On April 3, the EPA sent a revised Waterways of the U.S. (WOTUS) proposed rule to the Office of Management and Budget for review. Three days later, Gina McCarthy, EPA Administrator, and Jo-Ellen Darcy, Assistant Secretary of the Army (Civil Works), posted an update regarding the controversial rule. The pair were keen to let critics know they’d heard their complaints.
“A year ago, our agencies released the draft Clean Water Rule. Since then, we’ve held more than 400 meetings across the country and received more than one million public comments from farmers, manufacturers, business owners, hunters and anglers, and others. The input helped us understand the genuine concerns and interests of a wide range of stakeholders and think through options to address them. In the final rule, people will see that we made changes based on those comments, consistent with the law and the science. We’ve worked hard to reach a final version that works for everyone – while protecting clean water.”
While the new rule language hasn’t been released, among other things McCarthy and Darcy claim it will better define “how protected waters are significant.” The rule will define “tributaries more clearly,” provide “certainty in how far safeguards extend to nearby waters” and focus “on tributaries, not ditches.” They also say the rule will preserve “exemptions for agriculture.”
A day after the EPA update, Delta Farm Press spoke with Leslie Rutledge, Arkansas Attorney General. Rutledge recently testified before the Senate Agriculture Committee about the proposed rule.
“Having grown up on a cattle farm I understand firsthand how this proposed rule can have an impact on Arkansas farmers and ranchers,” said Rutledge. “I know they’re the first environmentalists and they want to follow the law and protect the land. I appreciate the work they do.”
Were you aware of the Waterways of the U.S. proposed rule prior to becoming AG?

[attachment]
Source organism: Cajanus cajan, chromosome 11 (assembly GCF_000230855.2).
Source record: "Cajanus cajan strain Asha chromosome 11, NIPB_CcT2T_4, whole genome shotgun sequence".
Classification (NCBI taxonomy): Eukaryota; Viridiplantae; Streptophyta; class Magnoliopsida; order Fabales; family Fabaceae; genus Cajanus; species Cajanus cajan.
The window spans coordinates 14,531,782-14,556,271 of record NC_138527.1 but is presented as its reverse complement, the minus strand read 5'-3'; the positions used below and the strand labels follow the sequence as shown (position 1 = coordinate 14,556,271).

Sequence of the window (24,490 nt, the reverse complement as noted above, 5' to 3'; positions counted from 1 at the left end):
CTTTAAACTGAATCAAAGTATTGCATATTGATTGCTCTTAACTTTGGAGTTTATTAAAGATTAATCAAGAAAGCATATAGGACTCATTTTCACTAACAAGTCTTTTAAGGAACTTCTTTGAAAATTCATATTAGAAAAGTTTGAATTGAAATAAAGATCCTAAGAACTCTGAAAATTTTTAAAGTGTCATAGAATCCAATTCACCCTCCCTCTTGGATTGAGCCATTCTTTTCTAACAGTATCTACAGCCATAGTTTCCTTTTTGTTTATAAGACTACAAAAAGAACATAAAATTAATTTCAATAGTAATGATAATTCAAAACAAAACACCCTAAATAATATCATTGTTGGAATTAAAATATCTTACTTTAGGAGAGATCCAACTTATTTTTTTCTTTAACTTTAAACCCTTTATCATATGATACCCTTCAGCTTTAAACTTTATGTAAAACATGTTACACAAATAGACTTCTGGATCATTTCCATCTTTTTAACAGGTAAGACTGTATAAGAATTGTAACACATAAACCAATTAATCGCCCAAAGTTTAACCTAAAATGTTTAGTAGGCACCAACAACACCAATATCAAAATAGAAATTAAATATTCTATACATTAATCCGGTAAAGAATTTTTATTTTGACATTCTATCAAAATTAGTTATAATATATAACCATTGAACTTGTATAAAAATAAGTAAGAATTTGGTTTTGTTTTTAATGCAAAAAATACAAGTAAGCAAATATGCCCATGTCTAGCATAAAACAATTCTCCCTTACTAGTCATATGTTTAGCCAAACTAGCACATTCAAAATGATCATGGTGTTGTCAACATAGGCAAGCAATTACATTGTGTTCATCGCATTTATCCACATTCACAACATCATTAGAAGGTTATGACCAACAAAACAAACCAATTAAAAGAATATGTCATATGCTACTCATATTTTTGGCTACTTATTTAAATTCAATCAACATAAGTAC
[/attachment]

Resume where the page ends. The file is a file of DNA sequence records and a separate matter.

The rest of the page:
“Over the last couple of years as I traveled around the state, I heard from farmers and, particularly, from members of Farm Bureau about their concerns with the WOTUS rule. They are very worried about the impact it will have on Arkansas and our economy because agriculture is such a large part of it.
“When I took office in January, looking at some of the EPA proposed rule-making was a priority of mine.”
On the EPA’s proposed definition of “tributary” and how that pertains to “significant nexus”…
“The EPA and Army Corps of Engineers are attempting to define WOTUS through regulation. It’s too broad and those broad terms have previously been struck down by the U.S. Supreme Court.
“Most recently, that occurred in a case called ‘Rapanos’ which was a plurality decision, not a majority. Justice Kennedy spoke about a ‘significant nexus’ test. Essentially, he said (to be regulated) water must have a significant nexus to a traditionally navigable waterway.
“The agencies are attempting to expand the definition of ‘tributary’ to include any water that contributes flow either directly or through another source. That goes beyond Justice Kennedy’s holding, who said the Clean Water Act wouldn’t apply to drains, ditches and streams remote from navigable water. The agencies are going much further than the Rapanos case intended, much further than what we’ve seen before. That leaves a reasonable person guessing at its meaning.”
What would it mean to the state if the proposed rule went through?
“If it went through, potentially all the waters in Arkansas could fall under this expanded, overreaching definition of WOTUS.
“Agriculture provides approximately $20 billion each year to the state. One in every six jobs is due to agriculture. The state is first in rice production, third in cotton, fifth in timber, and tenth in soybeans and grain.
“So, what you’d see is farmers not being able to farm or maintain their ability to do so. Future generations wouldn’t want to farm because of all the regulatory burdens. Therefore, it would impact not only jobs in Arkansas but the supply of food around the world and across America in particular.”
If the federal government goes through with the rule would there be any recourse at the state level?
“On the state level, we already have conservation districts in the counties. I encourage people to speak with people in the districts, to talk to the legislature about what the districts do, about the Arkansas Department of Environmental Quality.
“From the (Attorney General’s) office if there’s an opportunity to address any legal challenges we might have against this overreach. The state is already regulating (water).
“I encourage your readers to contact Arkansas Sen. Boozman – who sits on the Senate Agriculture Committee – and Sen. Cotton and their members of Congress. Tell them about the impact the rule would have on their ability to farm, on their ability to keep their land free from the burden of regulations.”
Have you been in contact with the other Mid-South attorneys general about this? Are they equally concerned?
“Absolutely. In the coming days, I’ll be visiting with attorneys general from across the country – Mississippi, Missouri, Texas, Alabama, Georgia. We stay in relatively close contact as these issues arise because they affect all of us equally. While the land and soil may not be the same, the impact and harm these regulations can cause are.”